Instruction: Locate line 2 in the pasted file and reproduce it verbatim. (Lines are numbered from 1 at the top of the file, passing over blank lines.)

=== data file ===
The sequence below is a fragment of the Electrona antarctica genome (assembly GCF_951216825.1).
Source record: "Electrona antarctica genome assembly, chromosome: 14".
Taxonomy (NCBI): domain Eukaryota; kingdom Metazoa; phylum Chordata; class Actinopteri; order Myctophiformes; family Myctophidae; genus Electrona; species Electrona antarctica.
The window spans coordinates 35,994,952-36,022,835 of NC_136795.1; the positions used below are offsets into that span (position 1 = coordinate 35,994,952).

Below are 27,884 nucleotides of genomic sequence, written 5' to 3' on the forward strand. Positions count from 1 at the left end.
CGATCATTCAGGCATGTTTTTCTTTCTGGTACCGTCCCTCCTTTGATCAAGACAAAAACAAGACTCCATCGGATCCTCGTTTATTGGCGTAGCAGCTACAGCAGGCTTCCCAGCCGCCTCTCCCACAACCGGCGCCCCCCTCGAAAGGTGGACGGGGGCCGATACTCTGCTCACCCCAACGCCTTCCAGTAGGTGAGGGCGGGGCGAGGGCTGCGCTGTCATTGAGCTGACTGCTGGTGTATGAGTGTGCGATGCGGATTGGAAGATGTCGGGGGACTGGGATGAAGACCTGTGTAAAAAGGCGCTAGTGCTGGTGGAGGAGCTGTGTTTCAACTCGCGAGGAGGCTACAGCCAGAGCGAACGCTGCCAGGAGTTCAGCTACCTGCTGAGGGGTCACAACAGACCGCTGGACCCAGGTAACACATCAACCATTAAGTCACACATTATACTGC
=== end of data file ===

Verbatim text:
Source record: "Electrona antarctica genome assembly, chromosome: 14".